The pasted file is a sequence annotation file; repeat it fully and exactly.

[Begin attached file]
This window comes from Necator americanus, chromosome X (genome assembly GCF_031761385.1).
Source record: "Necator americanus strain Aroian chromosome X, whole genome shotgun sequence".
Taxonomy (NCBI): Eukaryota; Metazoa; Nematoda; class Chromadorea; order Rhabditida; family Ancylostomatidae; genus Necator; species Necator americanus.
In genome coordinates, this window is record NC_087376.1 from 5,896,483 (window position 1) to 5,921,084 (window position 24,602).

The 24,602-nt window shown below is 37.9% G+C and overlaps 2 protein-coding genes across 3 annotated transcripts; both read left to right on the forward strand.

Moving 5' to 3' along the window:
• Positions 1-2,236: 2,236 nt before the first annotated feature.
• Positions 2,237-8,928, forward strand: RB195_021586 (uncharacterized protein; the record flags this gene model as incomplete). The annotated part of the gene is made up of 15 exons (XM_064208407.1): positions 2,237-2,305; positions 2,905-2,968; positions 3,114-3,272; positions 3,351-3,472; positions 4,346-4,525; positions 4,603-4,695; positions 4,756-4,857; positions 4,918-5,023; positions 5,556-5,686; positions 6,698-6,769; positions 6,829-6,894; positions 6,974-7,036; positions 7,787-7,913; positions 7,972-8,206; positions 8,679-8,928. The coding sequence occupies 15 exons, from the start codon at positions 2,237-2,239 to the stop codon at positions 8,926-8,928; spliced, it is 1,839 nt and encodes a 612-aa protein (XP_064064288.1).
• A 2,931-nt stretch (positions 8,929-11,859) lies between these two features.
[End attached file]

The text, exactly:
This window comes from Necator americanus, chromosome X (genome assembly GCF_031761385.1).
Source record: "Necator americanus strain Aroian chromosome X, whole genome shotgun sequence".
Taxonomy (NCBI): Eukaryota; Metazoa; Nematoda; class Chromadorea; order Rhabditida; family Ancylostomatidae; genus Necator; species Necator americanus.
In genome coordinates, this window is record NC_087376.1 from 5,896,483 (window position 1) to 5,921,084 (window position 24,602).

The 24,602-nt window shown below is 37.9% G+C and overlaps 2 protein-coding genes across 3 annotated transcripts; both read left to right on the forward strand.

Moving 5' to 3' along the window:
• Positions 1-2,236: 2,236 nt before the first annotated feature.
• Positions 2,237-8,928, forward strand: RB195_021586 (uncharacterized protein; the record flags this gene model as incomplete). The annotated part of the gene is made up of 15 exons (XM_064208407.1): positions 2,237-2,305; positions 2,905-2,968; positions 3,114-3,272; positions 3,351-3,472; positions 4,346-4,525; positions 4,603-4,695; positions 4,756-4,857; positions 4,918-5,023; positions 5,556-5,686; positions 6,698-6,769; positions 6,829-6,894; positions 6,974-7,036; positions 7,787-7,913; positions 7,972-8,206; positions 8,679-8,928. The coding sequence occupies 15 exons, from the start codon at positions 2,237-2,239 to the stop codon at positions 8,926-8,928; spliced, it is 1,839 nt and encodes a 612-aa protein (XP_064064288.1).
• A 2,931-nt stretch (positions 8,929-11,859) lies between these two features.